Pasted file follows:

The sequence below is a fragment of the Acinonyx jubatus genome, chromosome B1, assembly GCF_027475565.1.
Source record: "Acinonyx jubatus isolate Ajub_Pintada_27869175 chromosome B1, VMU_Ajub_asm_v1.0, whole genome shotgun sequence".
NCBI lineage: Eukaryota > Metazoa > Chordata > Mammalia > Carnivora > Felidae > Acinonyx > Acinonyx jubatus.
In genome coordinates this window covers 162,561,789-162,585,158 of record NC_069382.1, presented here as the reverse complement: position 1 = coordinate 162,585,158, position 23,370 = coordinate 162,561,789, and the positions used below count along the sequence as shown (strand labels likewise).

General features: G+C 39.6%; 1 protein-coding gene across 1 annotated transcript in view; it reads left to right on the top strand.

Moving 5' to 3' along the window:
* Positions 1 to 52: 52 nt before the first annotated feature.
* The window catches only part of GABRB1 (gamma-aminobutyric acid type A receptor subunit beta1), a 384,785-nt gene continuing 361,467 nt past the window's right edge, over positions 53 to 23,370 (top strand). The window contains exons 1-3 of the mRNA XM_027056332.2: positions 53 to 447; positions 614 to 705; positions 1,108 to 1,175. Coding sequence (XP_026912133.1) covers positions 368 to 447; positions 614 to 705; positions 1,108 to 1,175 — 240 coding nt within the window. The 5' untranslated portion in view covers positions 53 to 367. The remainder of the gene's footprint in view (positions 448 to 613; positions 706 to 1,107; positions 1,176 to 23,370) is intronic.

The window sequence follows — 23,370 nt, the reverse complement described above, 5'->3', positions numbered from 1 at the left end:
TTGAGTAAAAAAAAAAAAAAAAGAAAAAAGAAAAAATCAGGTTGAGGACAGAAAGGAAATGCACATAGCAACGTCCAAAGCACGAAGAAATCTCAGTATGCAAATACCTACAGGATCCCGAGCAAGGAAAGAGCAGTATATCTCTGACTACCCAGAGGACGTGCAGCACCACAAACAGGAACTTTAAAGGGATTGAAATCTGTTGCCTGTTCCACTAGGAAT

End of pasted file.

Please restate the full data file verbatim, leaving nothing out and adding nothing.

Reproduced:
The sequence below is a fragment of the Acinonyx jubatus genome, chromosome B1, assembly GCF_027475565.1.
Source record: "Acinonyx jubatus isolate Ajub_Pintada_27869175 chromosome B1, VMU_Ajub_asm_v1.0, whole genome shotgun sequence".
NCBI lineage: Eukaryota > Metazoa > Chordata > Mammalia > Carnivora > Felidae > Acinonyx > Acinonyx jubatus.
In genome coordinates this window covers 162,561,789-162,585,158 of record NC_069382.1, presented here as the reverse complement: position 1 = coordinate 162,585,158, position 23,370 = coordinate 162,561,789, and the positions used below count along the sequence as shown (strand labels likewise).

General features: G+C 39.6%; 1 protein-coding gene across 1 annotated transcript in view; it reads left to right on the top strand.

Moving 5' to 3' along the window:
* Positions 1 to 52: 52 nt before the first annotated feature.
* The window catches only part of GABRB1 (gamma-aminobutyric acid type A receptor subunit beta1), a 384,785-nt gene continuing 361,467 nt past the window's right edge, over positions 53 to 23,370 (top strand). The window contains exons 1-3 of the mRNA XM_027056332.2: positions 53 to 447; positions 614 to 705; positions 1,108 to 1,175. Coding sequence (XP_026912133.1) covers positions 368 to 447; positions 614 to 705; positions 1,108 to 1,175 — 240 coding nt within the window. The 5' untranslated portion in view covers positions 53 to 367. The remainder of the gene's footprint in view (positions 448 to 613; positions 706 to 1,107; positions 1,176 to 23,370) is intronic.

The window sequence follows — 23,370 nt, the reverse complement described above, 5'->3', positions numbered from 1 at the left end:
TTGAGTAAAAAAAAAAAAAAAAGAAAAAAGAAAAAATCAGGTTGAGGACAGAAAGGAAATGCACATAGCAACGTCCAAAGCACGAAGAAATCTCAGTATGCAAATACCTACAGGATCCCGAGCAAGGAAAGAGCAGTATATCTCTGACTACCCAGAGGACGTGCAGCACCACAAACAGGAACTTTAAAGGGATTGAAATCTGTTGCCTGTTCCACTAGGAAT